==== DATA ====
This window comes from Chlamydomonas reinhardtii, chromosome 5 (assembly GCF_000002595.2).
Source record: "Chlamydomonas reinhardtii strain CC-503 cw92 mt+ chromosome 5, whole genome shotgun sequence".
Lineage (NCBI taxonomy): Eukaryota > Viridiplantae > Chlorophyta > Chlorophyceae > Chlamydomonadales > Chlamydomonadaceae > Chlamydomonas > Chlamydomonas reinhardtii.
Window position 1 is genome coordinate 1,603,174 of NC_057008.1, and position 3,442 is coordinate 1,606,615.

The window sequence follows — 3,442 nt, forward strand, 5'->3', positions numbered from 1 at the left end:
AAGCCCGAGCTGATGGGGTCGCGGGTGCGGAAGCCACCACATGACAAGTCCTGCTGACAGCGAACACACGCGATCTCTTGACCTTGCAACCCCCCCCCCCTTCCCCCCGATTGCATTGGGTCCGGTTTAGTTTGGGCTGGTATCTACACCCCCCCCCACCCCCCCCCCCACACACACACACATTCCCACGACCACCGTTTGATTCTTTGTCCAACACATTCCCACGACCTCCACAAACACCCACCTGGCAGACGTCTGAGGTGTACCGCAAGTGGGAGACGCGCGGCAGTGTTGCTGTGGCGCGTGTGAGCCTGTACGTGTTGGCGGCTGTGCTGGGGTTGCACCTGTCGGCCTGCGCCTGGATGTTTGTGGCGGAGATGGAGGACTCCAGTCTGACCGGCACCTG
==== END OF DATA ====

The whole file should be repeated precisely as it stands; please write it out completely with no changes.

This window comes from Chlamydomonas reinhardtii, chromosome 5 (assembly GCF_000002595.2).
Source record: "Chlamydomonas reinhardtii strain CC-503 cw92 mt+ chromosome 5, whole genome shotgun sequence".
Lineage (NCBI taxonomy): Eukaryota > Viridiplantae > Chlorophyta > Chlorophyceae > Chlamydomonadales > Chlamydomonadaceae > Chlamydomonas > Chlamydomonas reinhardtii.
Window position 1 is genome coordinate 1,603,174 of NC_057008.1, and position 3,442 is coordinate 1,606,615.

The window sequence follows — 3,442 nt, forward strand, 5'->3', positions numbered from 1 at the left end:
AAGCCCGAGCTGATGGGGTCGCGGGTGCGGAAGCCACCACATGACAAGTCCTGCTGACAGCGAACACACGCGATCTCTTGACCTTGCAACCCCCCCCCCCTTCCCCCCGATTGCATTGGGTCCGGTTTAGTTTGGGCTGGTATCTACACCCCCCCCCACCCCCCCCCCCACACACACACACATTCCCACGACCACCGTTTGATTCTTTGTCCAACACATTCCCACGACCTCCACAAACACCCACCTGGCAGACGTCTGAGGTGTACCGCAAGTGGGAGACGCGCGGCAGTGTTGCTGTGGCGCGTGTGAGCCTGTACGTGTTGGCGGCTGTGCTGGGGTTGCACCTGTCGGCCTGCGCCTGGATGTTTGTGGCGGAGATGGAGGACTCCAGTCTGACCGGCACCTG